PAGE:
James Madison Papers

To James Madison from Thomas Jefferson, 7 June 1798

From Thomas Jefferson

Philadelphia June 7. 98.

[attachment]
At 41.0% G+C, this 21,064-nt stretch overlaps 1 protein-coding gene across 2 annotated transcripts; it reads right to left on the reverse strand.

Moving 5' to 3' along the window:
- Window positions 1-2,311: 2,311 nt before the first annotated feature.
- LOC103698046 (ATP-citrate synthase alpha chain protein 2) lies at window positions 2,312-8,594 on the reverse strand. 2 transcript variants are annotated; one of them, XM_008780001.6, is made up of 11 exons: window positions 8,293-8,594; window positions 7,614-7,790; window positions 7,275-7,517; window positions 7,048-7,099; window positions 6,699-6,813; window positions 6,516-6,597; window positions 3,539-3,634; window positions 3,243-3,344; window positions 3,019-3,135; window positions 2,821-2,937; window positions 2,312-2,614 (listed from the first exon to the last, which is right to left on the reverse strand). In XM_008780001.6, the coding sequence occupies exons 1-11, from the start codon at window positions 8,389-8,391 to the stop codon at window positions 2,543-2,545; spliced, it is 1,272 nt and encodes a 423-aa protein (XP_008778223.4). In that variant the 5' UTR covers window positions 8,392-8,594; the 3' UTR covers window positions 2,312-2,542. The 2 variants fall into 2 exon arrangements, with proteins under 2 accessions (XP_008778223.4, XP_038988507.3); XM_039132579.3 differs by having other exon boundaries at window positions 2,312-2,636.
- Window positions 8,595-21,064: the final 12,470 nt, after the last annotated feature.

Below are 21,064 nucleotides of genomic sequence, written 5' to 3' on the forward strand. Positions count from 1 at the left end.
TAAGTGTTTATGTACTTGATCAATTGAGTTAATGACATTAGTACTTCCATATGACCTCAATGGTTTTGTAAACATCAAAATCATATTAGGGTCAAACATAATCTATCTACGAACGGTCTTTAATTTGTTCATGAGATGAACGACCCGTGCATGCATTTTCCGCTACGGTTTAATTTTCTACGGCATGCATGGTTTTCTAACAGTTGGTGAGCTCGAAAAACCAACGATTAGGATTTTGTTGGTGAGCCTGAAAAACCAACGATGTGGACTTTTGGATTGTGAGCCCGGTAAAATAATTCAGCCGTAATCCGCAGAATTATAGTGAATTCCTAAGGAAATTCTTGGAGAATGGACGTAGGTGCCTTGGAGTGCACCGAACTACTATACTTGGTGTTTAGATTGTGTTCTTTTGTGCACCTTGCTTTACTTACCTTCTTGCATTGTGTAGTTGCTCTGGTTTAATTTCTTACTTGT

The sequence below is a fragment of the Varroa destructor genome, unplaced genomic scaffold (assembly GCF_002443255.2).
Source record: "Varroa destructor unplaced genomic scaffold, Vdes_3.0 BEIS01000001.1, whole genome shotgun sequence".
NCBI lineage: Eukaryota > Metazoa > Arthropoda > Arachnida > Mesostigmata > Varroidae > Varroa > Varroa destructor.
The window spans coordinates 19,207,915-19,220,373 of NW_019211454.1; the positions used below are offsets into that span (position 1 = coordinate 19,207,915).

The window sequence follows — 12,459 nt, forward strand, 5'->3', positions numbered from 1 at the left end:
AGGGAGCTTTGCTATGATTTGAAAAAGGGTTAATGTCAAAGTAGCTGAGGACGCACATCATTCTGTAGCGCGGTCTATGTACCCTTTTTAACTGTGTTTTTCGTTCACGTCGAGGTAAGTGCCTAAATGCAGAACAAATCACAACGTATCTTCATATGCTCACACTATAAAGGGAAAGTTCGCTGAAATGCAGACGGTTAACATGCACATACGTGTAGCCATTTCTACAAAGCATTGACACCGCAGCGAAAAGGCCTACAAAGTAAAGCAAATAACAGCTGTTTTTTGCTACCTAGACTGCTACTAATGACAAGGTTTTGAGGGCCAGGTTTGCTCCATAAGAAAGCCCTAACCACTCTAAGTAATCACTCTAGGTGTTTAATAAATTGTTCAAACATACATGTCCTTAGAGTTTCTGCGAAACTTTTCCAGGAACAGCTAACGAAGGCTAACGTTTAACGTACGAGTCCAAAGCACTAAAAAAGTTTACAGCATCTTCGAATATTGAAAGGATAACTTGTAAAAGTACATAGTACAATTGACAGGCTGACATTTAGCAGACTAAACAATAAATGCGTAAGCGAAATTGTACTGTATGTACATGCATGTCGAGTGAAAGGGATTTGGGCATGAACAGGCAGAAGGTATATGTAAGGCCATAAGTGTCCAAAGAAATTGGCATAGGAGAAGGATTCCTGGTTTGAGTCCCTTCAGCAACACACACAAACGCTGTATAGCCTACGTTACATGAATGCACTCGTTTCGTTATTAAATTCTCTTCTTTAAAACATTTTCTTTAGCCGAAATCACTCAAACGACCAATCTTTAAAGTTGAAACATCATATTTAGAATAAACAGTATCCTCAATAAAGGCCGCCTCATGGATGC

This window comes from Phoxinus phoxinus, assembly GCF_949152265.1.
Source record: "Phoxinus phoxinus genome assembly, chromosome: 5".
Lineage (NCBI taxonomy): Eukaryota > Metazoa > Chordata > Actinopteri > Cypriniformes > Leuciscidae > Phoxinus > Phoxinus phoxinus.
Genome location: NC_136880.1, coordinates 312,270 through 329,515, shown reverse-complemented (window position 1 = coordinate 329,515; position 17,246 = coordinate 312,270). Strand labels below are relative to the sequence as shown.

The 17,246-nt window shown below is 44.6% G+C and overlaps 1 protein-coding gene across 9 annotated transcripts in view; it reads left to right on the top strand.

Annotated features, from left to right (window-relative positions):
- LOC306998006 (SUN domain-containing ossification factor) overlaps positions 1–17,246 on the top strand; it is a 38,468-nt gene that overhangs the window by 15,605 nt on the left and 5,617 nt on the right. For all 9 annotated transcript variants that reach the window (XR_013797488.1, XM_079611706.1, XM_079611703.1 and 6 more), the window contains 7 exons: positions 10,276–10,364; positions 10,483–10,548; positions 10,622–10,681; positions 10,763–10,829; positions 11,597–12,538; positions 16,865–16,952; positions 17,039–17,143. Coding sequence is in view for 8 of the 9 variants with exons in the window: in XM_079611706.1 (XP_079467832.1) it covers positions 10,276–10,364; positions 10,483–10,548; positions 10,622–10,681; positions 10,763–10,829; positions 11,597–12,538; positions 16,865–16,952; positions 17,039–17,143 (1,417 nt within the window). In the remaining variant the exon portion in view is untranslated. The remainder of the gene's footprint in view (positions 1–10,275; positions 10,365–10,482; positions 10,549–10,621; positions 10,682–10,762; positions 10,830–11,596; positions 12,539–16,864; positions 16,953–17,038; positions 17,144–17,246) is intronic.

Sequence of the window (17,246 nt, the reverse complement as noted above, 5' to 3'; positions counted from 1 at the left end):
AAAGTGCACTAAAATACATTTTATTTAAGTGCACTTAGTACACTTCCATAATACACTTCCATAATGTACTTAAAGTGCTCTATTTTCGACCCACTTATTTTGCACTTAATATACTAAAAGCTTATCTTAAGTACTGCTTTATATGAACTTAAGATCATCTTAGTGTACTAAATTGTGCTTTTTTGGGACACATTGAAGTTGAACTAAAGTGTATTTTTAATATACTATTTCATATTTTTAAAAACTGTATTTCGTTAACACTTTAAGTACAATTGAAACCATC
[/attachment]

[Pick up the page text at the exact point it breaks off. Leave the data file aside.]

I wrote you last on the 31st. since which yours of the 27th. of May is received. The alien bill, when we had nearly got through it, on the 2d. reading, (on a report from the commee. of the whole) was referred to a special committee, by a vote of it’s friends (12) against 11. who thought it could be rejected on the question for the 3d reading. It is reported again, very much softened, and if the proviso can be added to it, saving treaties, it will be less objectionable than I thought it possible to have obtained. Still it would place aliens not protected by treaties under absolute government. They have brought into the lower house a sedition bill, which among other enormities, undertakes to make printing certain matters criminal, tho’ one of the amendments to the constitution has so expressly taken religion, printing presses &c. out of their coercion. Indeed this bill and the Alien bill both are so palpably in the teeth of the constitution as to shew they mean to pay no respect to it. The citizen bill passed by the lower house sleeps in a committee of the Senate. In the meantime Callendar, a principal object of it, has eluded it by getting himself made a citizen. Volney is gone. So is Dupont the rejected Consul. The bill suspending intercourse with the French dominions will pass the Senate to-day with a small amendment. The real object of this bill is to evade the counter-irritations of the English, who under the late orders for taking all vessels from French ports, are now taking as many of our vessels as the French.1 By forbidding our vessels to go to or from French ports we remove the pabulum for these violations of our rights by the English, undertaking to do the work for them ourselves in another way. The tax on lands, houses & slaves is still before the H. of R.2 They have determined to have the houses & lands valued separately, though to pay the same tax ad valorem. But they avow that when they shall have got at the number & value of houses, they shall be free hereafter to tax houses separately, as by indirect tax. This is to avoid the quotaing of which they cannot bear the idea. Rogueries under a quotaing law can only shift the burthen from one part to another of the same state; but relieve them from the bridle of the quota, and all rogueries go to the relief of the state. So odious is the quota to the N. E. members that many think they will not pass the bill at all. The question of adjournment was lost by two votes. Had our members been here it would have been carried and much mischief prevented. I think now they will make their session permanent. I have therefore in my letters of to-day ordered my horses to be at Fredsbg. on the 24th. and shall probably be with you the 25th. or 26th. I send you further communications from our envoys.3 To these I believe I may add on good grounds that Pinckney is gone with his family into the South of France for the health of his daughter, Marshal to Amsterdam (but whether coming here for instructions or not is a secret not entrusted to us) and Gerry remains at Paris. It is rumored, and I believe with probability that there is a schism between Gerry & his colleagues. Perhaps the Directory may make a treaty with Gerry, if they can get through it before the brig Sophia takes him off. She sailed the 1st. of April. It is evident from these communications that our envoys have not the least idea of war between the two countries; much less that their despatches are the cause of it. I mentioned to you in my last that I expected they would bring in a bill to declare the treaty with France void. Dwight Foster yesterday brought in resolutions for that purpose, and for authorising general reprisals on the French armed vessels: and such is their preponderance by the number & talents of our absentees withdrawing from us that they will carry it. Never was any event so important to this country since it’s revolution, as the issue of the invasion of England. With that we shall stand or fall. Colo. Innes’s situation is desperate. Every day now is expected to be his last. The petition for the reform of the British parliament, inclosed in your last shall be disposed of as you desire: and the first vessel for Fredericksburg will carry your locks, hinges, pullies & glass. My respectful salutations to mrs. Madison & the family, and sincere friendship and Adieux to yourself.